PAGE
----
Pharmacy power? Natural & organic cosmetics to grow outside of specialty retail – Ecovia Intelligence

By Kacey Culliney

- Last updated on GMT

In France - one of Europe's most important natural and organic cosmetic markets - strong growth has been seen for the category in pharmacies and parapharmacies [Getty Images]
In France - one of Europe's most important natural and organic cosmetic markets - strong growth has been seen for the category in pharmacies and parapharmacies [Getty Images]

Related tags natural beauty Natural cosmetics Organic beauty products Organic cosmetics certification retail Pharmacy e-commerce

The natural and organic cosmetics category will expand in pharmacies, beauty stores, salons, spas and e-commerce over the coming years, shifting outside of its traditional speciality retail setting, says Ecovia Intelligence.

In 2020, the global natural and organic cosmetics*​ market was worth €10.28bn ($11.9bn), up 2.9% on the previous year, with the European market pegged at €3.89bn ($4.5bn), according to UK-headquartered research and consulting firm Ecovia Intelligence. Globally, the US, Germany and France were the three leading markets in natural and organic cosmetics.

*​Ecovia Intelligence defines natural and organic cosmetics as follows: For ‘natural’, a product must be made using plant extracts and other natural ingredients and avoid 'contentious' synthetic chemicals such as parabens, petrochemicals, artificial formaldehydes, mineral oils, aluminium salts and phthalates etc. For ‘organic’, the definition is the same as natural but containing certified-organic ingredients.

Natural and organic specialty stores ‘more saturated’ in Europe

Speaking at this week’s digital SEPAWA 2021 event, Iveta Kovacova, research manager at Ecovia Intelligence, said future growth of the natural and organics cosmetics sector in Europe would primarily take place in pharmacies and parapharmacies and non-specialist retail channels like beauty and department stores, spas and salons and e-commerce.

This, Kovacova said, was because specialist natural and organic retailers were now “more saturated”​ in Europe, with shelf space stable and no significant expansion anticipated. The COVID-19 crisis has also driven consumer demand for wider access of these products, she said, particularly online.

Trends in France – one of the most significant natural and organic cosmetic markets in Europe – were a good indicator of this growth happening beyond specialty stores, she said. Between 2005 and 2019 in France, sales revenues of natural and organic cosmetics from specialist retailers grew from €64.7m ($75m) to €220m ($255m) but sales from pharmacies and parapharmacies grew from €7.7m ($9m) to €257.4m ($298m). Sales growth from ‘other’ channels, which included spas, salons, department stores, beauty retailers and online grew from €18.9m ($22m) in 2005 to €114m ($133m) in 2019.

“So, we see that the biggest growth actually came from pharmacies and parapharmacies, as well as other channels, and we expect this trend to continue,”​ Kovacova said.

In Europe, the rise of multi-brand concept stores like Mademoiselle Bio would also continue to shape the future of where natural and organic cosmetics were distributed and shopped, she said.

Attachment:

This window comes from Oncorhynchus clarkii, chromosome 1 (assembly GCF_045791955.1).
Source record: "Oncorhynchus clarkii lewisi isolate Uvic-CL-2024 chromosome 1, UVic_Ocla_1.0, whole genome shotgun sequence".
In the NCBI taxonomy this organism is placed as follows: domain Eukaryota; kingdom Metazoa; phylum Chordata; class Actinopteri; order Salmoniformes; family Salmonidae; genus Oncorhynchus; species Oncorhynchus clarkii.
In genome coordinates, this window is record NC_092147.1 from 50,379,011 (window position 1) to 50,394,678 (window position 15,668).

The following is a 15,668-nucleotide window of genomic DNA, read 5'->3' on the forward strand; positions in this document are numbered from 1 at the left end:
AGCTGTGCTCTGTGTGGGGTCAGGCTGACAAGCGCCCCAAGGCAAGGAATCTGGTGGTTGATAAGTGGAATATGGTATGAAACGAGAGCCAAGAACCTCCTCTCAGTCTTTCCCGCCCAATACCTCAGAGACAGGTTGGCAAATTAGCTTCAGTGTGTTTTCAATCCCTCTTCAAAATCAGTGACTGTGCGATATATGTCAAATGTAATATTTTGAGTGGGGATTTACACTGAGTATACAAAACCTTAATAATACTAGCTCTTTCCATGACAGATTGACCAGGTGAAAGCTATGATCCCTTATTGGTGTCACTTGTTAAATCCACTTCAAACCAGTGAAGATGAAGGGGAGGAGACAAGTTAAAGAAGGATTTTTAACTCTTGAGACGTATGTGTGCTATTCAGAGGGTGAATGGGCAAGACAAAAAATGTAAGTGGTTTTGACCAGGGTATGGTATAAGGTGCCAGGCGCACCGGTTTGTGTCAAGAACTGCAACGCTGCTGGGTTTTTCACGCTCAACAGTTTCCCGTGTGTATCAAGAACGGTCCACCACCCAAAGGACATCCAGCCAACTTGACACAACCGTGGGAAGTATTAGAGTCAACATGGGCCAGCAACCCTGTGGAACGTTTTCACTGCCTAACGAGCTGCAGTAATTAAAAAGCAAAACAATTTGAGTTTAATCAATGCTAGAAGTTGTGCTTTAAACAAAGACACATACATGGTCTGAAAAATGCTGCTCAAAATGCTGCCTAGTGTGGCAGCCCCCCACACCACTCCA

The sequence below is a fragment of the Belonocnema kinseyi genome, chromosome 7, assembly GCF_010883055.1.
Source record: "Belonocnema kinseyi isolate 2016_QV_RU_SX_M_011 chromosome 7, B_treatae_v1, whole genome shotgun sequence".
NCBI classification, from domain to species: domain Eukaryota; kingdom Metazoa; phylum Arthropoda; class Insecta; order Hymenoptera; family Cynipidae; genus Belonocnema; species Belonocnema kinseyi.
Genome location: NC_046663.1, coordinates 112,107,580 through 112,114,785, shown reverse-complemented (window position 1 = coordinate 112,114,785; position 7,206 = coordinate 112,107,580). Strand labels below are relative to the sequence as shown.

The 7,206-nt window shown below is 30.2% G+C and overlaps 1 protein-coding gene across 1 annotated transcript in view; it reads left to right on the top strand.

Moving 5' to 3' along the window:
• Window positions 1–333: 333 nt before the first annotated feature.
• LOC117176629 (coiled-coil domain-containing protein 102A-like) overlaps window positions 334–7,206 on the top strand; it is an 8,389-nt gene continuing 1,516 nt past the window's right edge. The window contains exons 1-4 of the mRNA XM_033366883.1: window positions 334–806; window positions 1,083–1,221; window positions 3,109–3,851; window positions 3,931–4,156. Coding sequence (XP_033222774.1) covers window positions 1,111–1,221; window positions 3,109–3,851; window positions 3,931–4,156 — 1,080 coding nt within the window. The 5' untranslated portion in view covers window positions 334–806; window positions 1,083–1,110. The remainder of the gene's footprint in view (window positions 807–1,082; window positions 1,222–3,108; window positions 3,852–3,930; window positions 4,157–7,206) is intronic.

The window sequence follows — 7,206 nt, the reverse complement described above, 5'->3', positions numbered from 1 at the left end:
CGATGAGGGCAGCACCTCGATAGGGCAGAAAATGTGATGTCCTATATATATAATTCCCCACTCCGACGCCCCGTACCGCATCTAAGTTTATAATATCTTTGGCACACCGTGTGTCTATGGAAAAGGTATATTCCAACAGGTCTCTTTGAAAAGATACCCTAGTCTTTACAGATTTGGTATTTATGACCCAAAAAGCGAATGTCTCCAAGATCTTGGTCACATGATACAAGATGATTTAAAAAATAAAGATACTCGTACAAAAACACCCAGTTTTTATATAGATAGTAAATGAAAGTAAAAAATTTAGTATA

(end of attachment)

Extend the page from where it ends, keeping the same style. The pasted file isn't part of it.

New entrants, NPD and private label lines

Kovacova said the market would also continue to see a steady influx of new brands and new product concepts hit shelves, including those from larger more “conventional”​ conglomerates. Personal care major Colgate-Palmolive, for example, launched its vegan-certified toothpaste line Smile for Good in 2020​ and L’Oréal also launched its Garnier bio range​ in the last few years, she said.

Many of these major companies would also continue with merger and acquisition activity in the natural and organics space, she said, and continue to segment out portfolios to target specific consumer groups, including lines dedicated to men’s grooming and baby care.

Product development would also continue in the private label space, she said, though success here would stay “mixed”.

“Private labels haven’t been equally successful in all European countries,” ​Kovacova said.

One example of a “very successful brand” ​was the private label brand of Coop Switzerland Naturaline which offered a wide range of certified products and held a “significant position”​ in Switzerland’s wider natural and organics sector. Another “very, very successful”​ line was Alverde – the private label brand of German drugstore chain dm, she said.

Labels, labels, labels – food, environment and social

Moving forward, Kovacova said there would be also be a continued shift in the packaging and marketing of natural and organic cosmetics with the ongoing rise and expansion of labels.

“We see increased penetration of food labels, for example the vegan label is becoming very popular which is related to increasing popularity of the vegan lifestyle. Also, gluten free, halal and Non-GMO Project Verified,”​ she said.

Fairtrade would also continue to widen reach across natural and organic cosmetics, she said, as consumers continued to express interest in the “social aspect of sustainability”, ​alongside a range of other environmental and eco labels. A few examples, she said, included the EU Ecolabel, Nordic Ecolabel and various marks that pertained to various aspects of sustainability, such as the Green Tab, Green Seal and Allergy-Certified. The broader Cradle-to-Cradle concept would also continue to prove important for natural and organic cosmetic product development and marketing, she said.

“European consumers have a very high level of awareness and they look for certifications, especially those that pertain to formulation of a product,”​ Kovacova told CosmeticsDesign-Europe in the Q&A following her webinar.

Her overall message to brands? “Make sure you have the right certification and consumers will respond to it.”

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